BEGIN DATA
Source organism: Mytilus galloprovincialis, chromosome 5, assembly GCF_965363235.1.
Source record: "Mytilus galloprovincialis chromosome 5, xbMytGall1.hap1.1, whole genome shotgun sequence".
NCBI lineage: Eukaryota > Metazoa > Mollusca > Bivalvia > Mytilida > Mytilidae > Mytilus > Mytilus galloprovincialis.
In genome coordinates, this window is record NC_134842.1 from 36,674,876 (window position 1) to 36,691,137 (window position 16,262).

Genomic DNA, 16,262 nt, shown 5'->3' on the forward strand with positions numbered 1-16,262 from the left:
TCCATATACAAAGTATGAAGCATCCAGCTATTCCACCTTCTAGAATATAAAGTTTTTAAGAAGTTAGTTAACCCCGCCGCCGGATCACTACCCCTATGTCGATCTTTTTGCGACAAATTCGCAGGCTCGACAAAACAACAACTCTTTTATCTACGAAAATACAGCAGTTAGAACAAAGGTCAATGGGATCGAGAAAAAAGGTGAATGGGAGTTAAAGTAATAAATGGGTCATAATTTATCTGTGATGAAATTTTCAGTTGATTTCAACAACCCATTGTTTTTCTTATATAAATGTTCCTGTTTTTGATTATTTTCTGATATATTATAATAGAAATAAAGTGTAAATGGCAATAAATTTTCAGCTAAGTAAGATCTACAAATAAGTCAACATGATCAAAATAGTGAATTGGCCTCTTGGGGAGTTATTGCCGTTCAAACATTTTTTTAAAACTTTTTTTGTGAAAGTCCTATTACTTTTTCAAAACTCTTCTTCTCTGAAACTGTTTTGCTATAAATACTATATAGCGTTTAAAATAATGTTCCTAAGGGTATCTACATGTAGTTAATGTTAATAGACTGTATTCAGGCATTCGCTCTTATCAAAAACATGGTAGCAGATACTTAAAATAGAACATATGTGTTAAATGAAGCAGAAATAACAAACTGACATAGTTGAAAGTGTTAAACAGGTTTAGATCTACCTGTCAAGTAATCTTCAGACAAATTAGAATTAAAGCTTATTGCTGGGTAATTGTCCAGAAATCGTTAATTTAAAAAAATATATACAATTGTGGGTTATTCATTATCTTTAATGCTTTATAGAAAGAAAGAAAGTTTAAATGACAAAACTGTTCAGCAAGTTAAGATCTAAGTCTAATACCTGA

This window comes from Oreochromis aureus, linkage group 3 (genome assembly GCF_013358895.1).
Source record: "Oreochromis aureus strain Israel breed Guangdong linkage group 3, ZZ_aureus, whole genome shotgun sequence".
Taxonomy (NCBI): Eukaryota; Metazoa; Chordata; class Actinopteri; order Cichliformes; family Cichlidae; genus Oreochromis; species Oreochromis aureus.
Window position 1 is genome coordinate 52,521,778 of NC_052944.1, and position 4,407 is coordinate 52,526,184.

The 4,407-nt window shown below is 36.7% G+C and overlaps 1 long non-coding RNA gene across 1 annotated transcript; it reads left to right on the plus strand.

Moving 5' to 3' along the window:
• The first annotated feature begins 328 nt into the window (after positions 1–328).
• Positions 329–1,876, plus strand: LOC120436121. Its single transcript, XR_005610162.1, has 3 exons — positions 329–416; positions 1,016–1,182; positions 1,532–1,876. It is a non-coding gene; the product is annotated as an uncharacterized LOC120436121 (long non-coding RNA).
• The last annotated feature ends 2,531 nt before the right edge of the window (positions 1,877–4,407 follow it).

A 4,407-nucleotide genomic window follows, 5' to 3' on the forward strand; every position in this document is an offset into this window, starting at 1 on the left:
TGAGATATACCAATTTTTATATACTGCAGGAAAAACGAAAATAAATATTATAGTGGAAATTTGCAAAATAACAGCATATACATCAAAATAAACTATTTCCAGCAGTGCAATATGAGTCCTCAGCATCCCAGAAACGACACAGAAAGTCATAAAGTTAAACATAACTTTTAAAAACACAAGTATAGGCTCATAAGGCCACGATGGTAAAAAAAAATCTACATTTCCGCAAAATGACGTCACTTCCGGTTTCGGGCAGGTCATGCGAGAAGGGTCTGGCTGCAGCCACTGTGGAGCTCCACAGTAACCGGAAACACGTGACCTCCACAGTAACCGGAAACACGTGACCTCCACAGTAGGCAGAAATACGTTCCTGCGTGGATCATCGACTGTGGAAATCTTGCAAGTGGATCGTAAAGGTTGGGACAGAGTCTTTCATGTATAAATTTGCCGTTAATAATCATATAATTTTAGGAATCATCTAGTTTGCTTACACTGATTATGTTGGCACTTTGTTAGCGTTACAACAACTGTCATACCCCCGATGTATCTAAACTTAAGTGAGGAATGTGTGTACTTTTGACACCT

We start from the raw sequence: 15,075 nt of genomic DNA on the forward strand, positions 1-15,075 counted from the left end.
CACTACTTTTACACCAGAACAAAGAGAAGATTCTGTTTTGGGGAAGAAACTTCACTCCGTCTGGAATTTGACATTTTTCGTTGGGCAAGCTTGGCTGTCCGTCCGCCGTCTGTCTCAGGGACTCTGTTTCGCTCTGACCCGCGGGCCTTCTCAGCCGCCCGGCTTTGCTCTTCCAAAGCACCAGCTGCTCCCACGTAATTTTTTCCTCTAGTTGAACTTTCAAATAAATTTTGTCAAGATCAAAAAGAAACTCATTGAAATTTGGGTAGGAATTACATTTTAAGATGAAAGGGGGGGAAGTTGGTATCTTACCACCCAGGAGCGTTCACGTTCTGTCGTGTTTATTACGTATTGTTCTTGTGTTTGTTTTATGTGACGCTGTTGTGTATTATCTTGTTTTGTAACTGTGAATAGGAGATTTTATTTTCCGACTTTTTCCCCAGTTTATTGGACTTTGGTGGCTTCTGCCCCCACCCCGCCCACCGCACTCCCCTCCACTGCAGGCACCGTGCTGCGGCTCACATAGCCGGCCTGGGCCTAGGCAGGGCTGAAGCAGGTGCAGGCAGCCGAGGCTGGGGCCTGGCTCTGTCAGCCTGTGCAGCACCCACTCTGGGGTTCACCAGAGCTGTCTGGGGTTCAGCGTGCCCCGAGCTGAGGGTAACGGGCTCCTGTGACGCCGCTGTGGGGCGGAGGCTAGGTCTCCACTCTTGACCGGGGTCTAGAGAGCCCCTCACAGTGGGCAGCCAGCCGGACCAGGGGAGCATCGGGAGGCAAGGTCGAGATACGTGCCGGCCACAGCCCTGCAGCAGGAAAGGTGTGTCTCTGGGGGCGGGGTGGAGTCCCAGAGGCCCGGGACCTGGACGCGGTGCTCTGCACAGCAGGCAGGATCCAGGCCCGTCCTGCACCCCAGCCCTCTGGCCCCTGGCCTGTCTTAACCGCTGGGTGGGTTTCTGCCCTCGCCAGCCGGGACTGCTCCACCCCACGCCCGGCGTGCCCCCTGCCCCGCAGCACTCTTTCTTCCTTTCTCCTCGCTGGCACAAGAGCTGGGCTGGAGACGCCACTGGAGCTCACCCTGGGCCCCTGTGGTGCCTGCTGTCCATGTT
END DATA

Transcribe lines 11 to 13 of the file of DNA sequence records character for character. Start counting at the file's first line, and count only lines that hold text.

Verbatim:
The 4,407-nt window shown below is 36.7% G+C and overlaps 1 long non-coding RNA gene across 1 annotated transcript; it reads left to right on the plus strand.

Moving 5' to 3' along the window:
• The first annotated feature begins 328 nt into the window (after positions 1–328).